Sunday, 9 March 2008

Still a lot of work to be done

Hat-tip to Organised Rage for this one....

What’s the problem?

If I lived Birmingham, I would happily campaign for Salma Yaqoob, the Respect Renewal councillor. If I lived in Preston, I would happily do the same for councillor Michael Lavalette, from the other side of the Respect divide. In Coventry, I’d be with the Socialist Party and in Brighton with the Greens. There are Scots Nats as well as Scottish socialists [on both sides of the Tommy Sheridan split] who I’d be glad to knock on doors for. And of course there are still plenty of good Labour councillors and even a few MPs who I would be pleased to have representing me. I’m obviously far from being alone or none of these people would ever have been elected.

My question, in relation to the continuing inability of the left to unite in pursuit of a common purpose is this: If I and people like me have no problem with such a diversity of elected representatives, why do they all seem to have such a problem with each other?

Carol Winter


Any thoughts?


Doctor Dunc said...

Oh wow. Can. Worms. All over the place.

It's an interesting one, isn't it. I suppose the answers are partly organisational and partly personal.

Respect, the Scottish Socialists and the SLP all had problems, I suppose, in having a dominant, well-known media figure at their helm. It helped them too of course - the reason we've heard of them and not some of the other fringe parties is because of Galloway, Sheridan and Scargill. But you can't sustain a party around an individual. Furthermore, all parties (except very small, democratic-centralist groups) are essentially coalitions. But some of these coalitions were always likely to be hard to keep on together.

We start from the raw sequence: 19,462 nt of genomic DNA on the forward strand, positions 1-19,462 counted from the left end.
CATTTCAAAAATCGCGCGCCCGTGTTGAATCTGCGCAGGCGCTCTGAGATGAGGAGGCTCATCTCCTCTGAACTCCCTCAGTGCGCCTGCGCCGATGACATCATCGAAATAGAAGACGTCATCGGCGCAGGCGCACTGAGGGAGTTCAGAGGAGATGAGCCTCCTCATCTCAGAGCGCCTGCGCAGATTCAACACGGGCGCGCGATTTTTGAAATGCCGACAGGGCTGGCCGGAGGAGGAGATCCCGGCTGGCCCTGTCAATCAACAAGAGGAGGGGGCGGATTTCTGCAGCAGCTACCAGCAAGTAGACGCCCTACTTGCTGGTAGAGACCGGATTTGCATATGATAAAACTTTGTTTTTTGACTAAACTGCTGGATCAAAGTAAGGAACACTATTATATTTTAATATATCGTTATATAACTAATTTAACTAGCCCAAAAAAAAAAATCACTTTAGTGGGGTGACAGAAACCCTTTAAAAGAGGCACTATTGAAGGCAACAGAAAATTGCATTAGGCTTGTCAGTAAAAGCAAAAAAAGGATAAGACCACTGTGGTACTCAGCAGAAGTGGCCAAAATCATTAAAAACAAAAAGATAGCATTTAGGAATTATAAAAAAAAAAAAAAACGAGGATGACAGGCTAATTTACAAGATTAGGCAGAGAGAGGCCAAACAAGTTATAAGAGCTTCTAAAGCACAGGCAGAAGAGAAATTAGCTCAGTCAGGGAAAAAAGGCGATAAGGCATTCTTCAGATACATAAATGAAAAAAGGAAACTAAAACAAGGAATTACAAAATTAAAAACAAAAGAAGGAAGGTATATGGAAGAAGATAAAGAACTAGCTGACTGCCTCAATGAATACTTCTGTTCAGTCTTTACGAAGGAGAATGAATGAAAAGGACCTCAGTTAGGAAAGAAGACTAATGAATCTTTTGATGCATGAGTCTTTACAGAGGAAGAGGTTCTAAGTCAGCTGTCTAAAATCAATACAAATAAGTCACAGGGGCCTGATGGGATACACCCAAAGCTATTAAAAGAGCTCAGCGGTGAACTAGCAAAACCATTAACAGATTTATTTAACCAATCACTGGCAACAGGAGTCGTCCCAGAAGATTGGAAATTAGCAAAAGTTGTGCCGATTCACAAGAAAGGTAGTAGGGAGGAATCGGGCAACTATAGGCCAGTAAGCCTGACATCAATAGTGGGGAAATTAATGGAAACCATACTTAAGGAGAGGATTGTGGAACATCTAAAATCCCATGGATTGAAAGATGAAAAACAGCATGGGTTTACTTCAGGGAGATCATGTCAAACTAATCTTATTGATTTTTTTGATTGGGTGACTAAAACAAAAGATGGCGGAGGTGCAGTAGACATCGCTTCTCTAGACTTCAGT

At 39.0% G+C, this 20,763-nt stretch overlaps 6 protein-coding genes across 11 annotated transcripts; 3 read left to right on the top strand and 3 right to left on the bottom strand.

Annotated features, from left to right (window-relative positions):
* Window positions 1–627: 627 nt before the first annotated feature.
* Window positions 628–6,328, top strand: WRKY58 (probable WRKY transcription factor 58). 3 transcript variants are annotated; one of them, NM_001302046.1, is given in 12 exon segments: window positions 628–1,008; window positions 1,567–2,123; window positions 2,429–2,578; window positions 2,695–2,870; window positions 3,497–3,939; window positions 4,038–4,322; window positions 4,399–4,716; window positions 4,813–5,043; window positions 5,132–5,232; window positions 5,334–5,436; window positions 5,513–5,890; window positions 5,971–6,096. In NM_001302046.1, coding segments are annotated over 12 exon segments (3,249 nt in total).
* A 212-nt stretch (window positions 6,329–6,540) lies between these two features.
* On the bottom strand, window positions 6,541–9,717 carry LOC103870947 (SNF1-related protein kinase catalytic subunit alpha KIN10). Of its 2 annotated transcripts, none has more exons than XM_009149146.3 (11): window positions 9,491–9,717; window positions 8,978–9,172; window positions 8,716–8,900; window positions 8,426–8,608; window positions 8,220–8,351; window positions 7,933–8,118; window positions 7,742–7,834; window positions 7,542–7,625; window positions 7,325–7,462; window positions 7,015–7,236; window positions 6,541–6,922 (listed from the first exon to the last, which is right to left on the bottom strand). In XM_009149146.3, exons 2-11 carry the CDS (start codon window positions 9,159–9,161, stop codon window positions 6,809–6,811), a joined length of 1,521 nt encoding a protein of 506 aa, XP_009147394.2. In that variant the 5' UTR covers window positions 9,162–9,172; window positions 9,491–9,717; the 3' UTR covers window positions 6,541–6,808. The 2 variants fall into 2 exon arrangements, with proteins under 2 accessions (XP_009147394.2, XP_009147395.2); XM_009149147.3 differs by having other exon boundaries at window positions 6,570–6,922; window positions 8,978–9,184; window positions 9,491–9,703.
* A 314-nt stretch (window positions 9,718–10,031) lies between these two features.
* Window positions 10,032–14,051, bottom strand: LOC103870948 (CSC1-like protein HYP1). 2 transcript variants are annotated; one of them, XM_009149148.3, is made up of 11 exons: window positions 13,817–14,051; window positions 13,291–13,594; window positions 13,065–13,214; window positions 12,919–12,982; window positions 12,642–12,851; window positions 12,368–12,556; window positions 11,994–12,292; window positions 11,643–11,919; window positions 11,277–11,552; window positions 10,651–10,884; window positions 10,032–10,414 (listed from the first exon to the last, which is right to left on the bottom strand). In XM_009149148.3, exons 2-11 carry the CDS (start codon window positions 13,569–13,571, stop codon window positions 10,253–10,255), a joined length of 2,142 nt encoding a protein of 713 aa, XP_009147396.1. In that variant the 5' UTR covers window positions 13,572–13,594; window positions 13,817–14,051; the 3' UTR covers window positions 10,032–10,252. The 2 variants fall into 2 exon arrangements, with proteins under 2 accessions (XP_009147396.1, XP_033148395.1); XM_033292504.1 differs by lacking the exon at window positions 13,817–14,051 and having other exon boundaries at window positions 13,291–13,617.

While, as a tribal labourist, I can't possibly endorse the voting proposals of the letter writer quoted in the post, organisationally it makes quite a lot of sense: there's perhaps no point trying to get those people into one party but there's no harm in working with all of them when we have a cause in common. Obviously, if they can all be in one party then it should be the Labour Party!

John Angliss said...

"I suppose the answers are partly organisational and partly personal."

If we are going to change our party into one which can unify, connect and enhance the influence of the left, where do we start and are there any institutional structures which need changing immediately?

Phil BC said...

Indeed - if the left outside the Labour party thought it was rewinnable, most of it would be back inside. But they don't so we have to work out ways of cooperating in the mean time, and a good place to try and work this out will be this September's Convention of the Left in Manchester.

susan press said...

If the left now outside the Labour Party got back in, we'd all be a lot better off.I'm afraid it really is that simple
The "Convention Of The Left" is an interesting initistive but we need left councillors and MPs and that ain't going to happen staying outside.. as for Tommy Sheridan well the less said the better.